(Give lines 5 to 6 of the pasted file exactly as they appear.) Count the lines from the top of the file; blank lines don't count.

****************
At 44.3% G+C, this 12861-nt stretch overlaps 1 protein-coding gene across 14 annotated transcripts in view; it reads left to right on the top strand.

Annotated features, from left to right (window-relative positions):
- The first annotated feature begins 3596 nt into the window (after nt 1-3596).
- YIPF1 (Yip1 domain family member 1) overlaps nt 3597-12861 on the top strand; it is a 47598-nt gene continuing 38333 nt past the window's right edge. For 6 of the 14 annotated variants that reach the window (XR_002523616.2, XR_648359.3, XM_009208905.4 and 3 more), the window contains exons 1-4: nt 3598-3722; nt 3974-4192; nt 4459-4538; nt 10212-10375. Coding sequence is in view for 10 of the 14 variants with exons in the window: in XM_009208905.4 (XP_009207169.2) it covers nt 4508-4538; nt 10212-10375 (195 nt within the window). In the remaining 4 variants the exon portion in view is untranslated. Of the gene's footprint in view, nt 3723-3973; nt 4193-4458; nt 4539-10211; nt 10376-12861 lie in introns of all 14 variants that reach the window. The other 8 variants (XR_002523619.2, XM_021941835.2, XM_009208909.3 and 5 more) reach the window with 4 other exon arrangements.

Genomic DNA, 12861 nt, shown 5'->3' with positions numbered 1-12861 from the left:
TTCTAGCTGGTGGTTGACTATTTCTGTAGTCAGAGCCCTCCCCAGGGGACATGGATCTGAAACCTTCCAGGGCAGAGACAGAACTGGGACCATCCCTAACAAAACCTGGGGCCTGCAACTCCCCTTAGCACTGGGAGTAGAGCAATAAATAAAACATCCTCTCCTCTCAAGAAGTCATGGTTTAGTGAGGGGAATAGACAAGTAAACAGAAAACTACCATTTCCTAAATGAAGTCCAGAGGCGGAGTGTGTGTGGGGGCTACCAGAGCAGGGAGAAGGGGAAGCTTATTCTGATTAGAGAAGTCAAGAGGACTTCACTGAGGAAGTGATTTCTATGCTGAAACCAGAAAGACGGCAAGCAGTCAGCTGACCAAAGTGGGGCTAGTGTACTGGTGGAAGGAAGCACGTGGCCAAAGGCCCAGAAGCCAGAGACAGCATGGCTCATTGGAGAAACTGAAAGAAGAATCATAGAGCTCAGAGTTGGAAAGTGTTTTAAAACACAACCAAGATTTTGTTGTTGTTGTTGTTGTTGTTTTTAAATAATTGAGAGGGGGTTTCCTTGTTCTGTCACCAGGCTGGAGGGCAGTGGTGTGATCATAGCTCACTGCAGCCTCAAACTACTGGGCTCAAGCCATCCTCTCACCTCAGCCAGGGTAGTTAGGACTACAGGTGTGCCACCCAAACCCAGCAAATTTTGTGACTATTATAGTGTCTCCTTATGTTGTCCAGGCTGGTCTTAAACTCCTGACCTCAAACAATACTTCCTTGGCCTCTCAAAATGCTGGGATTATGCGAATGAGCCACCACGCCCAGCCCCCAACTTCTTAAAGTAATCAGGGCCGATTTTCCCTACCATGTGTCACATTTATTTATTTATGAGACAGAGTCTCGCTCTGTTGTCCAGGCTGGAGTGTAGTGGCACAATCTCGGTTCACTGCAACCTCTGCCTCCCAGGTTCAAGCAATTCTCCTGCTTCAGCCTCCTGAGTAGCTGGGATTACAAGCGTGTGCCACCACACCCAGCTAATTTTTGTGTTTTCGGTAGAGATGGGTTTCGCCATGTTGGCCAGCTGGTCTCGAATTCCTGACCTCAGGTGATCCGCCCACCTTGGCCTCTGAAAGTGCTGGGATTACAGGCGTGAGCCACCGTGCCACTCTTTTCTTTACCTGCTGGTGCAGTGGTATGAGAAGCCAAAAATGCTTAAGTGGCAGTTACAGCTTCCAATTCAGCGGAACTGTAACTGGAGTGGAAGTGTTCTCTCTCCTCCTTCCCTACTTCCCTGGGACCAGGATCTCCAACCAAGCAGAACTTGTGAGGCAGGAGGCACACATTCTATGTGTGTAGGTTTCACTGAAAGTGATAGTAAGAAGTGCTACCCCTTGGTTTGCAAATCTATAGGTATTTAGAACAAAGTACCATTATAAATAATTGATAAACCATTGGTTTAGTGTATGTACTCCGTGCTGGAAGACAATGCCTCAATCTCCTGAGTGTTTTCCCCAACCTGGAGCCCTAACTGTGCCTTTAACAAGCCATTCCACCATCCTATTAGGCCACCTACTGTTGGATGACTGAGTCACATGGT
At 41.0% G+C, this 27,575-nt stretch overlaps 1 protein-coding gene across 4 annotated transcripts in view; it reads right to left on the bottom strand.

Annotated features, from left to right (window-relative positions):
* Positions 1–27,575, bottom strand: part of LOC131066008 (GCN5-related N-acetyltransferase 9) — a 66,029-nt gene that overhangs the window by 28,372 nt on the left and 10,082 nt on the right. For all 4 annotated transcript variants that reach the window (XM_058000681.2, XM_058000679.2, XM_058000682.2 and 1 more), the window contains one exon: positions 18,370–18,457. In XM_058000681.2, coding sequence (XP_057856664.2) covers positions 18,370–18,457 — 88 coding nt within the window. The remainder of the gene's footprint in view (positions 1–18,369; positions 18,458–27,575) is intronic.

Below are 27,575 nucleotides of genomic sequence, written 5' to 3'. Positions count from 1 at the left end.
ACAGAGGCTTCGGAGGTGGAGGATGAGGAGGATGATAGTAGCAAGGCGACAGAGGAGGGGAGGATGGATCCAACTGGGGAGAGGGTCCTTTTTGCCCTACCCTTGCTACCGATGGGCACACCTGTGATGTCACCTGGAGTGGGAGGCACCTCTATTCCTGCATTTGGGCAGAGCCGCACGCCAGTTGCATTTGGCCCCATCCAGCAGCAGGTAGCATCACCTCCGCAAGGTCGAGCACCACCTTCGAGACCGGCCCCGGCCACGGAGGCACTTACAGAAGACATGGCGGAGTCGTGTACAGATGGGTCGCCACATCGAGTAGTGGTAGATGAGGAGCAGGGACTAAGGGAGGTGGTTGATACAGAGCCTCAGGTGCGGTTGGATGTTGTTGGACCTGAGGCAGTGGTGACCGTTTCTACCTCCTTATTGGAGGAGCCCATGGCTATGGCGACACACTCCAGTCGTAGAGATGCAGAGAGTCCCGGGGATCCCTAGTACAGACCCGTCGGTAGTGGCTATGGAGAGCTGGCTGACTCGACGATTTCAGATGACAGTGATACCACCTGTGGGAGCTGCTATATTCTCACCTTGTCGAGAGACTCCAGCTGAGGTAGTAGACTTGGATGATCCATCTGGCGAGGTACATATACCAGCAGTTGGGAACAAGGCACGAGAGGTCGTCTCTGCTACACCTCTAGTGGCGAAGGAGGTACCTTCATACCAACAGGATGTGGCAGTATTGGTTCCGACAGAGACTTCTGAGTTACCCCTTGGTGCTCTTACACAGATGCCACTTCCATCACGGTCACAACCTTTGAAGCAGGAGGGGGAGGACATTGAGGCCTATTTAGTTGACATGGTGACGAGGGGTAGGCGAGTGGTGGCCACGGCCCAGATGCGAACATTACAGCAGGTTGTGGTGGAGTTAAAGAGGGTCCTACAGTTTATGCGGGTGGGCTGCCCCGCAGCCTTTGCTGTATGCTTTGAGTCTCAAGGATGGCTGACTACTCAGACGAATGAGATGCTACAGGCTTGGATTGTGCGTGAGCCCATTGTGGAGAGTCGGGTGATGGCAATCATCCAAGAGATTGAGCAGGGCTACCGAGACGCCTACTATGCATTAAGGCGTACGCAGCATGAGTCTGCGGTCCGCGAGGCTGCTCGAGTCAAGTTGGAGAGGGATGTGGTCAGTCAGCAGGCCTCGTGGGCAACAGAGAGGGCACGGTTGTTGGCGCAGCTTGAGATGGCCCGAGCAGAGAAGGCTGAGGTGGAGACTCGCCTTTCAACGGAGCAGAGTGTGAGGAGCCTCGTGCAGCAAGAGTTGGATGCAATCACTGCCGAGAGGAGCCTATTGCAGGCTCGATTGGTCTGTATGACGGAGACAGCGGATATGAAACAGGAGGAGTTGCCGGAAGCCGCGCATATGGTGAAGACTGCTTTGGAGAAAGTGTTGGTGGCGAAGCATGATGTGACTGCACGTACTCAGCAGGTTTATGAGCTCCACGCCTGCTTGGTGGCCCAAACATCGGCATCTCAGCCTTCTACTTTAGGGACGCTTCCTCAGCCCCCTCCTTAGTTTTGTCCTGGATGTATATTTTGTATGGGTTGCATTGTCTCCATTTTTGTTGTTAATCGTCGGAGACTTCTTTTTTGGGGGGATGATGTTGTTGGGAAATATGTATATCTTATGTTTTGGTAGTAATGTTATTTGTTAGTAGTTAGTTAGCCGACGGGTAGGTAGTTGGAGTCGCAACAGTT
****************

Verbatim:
Genomic DNA, 12861 nt, shown 5'->3' with positions numbered 1-12861 from the left:
TTCTAGCTGGTGGTTGACTATTTCTGTAGTCAGAGCCCTCCCCAGGGGACATGGATCTGAAACCTTCCAGGGCAGAGACAGAACTGGGACCATCCCTAACAAAACCTGGGGCCTGCAACTCCCCTTAGCACTGGGAGTAGAGCAATAAATAAAACATCCTCTCCTCTCAAGAAGTCATGGTTTAGTGAGGGGAATAGACAAGTAAACAGAAAACTACCATTTCCTAAATGAAGTCCAGAGGCGGAGTGTGTGTGGGGGCTACCAGAGCAGGGAGAAGGGGAAGCTTATTCTGATTAGAGAAGTCAAGAGGACTTCACTGAGGAAGTGATTTCTATGCTGAAACCAGAAAGACGGCAAGCAGTCAGCTGACCAAAGTGGGGCTAGTGTACTGGTGGAAGGAAGCACGTGGCCAAAGGCCCAGAAGCCAGAGACAGCATGGCTCATTGGAGAAACTGAAAGAAGAATCATAGAGCTCAGAGTTGGAAAGTGTTTTAAAACACAACCAAGATTTTGTTGTTGTTGTTGTTGTTGTTTTTAAATAATTGAGAGGGGGTTTCCTTGTTCTGTCACCAGGCTGGAGGGCAGTGGTGTGATCATAGCTCACTGCAGCCTCAAACTACTGGGCTCAAGCCATCCTCTCACCTCAGCCAGGGTAGTTAGGACTACAGGTGTGCCACCCAAACCCAGCAAATTTTGTGACTATTATAGTGTCTCCTTATGTTGTCCAGGCTGGTCTTAAACTCCTGACCTCAAACAATACTTCCTTGGCCTCTCAAAATGCTGGGATTATGCGAATGAGCCACCACGCCCAGCCCCCAACTTCTTAAAGTAATCAGGGCCGATTTTCCCTACCATGTGTCACATTTATTTATTTATGAGACAGAGTCTCGCTCTGTTGTCCAGGCTGGAGTGTAGTGGCACAATCTCGGTTCACTGCAACCTCTGCCTCCCAGGTTCAAGCAATTCTCCTGCTTCAGCCTCCTGAGTAGCTGGGATTACAAGCGTGTGCCACCACACCCAGCTAATTTTTGTGTTTTCGGTAGAGATGGGTTTCGCCATGTTGGCCAGCTGGTCTCGAATTCCTGACCTCAGGTGATCCGCCCACCTTGGCCTCTGAAAGTGCTGGGATTACAGGCGTGAGCCACCGTGCCACTCTTTTCTTTACCTGCTGGTGCAGTGGTATGAGAAGCCAAAAATGCTTAAGTGGCAGTTACAGCTTCCAATTCAGCGGAACTGTAACTGGAGTGGAAGTGTTCTCTCTCCTCCTTCCCTACTTCCCTGGGACCAGGATCTCCAACCAAGCAGAACTTGTGAGGCAGGAGGCACACATTCTATGTGTGTAGGTTTCACTGAAAGTGATAGTAAGAAGTGCTACCCCTTGGTTTGCAAATCTATAGGTATTTAGAACAAAGTACCATTATAAATAATTGATAAACCATTGGTTTAGTGTATGTACTCCGTGCTGGAAGACAATGCCTCAATCTCCTGAGTGTTTTCCCCAACCTGGAGCCCTAACTGTGCCTTTAACAAGCCATTCCACCATCCTATTAGGCCACCTACTGTTGGATGACTGAGTCACATGGT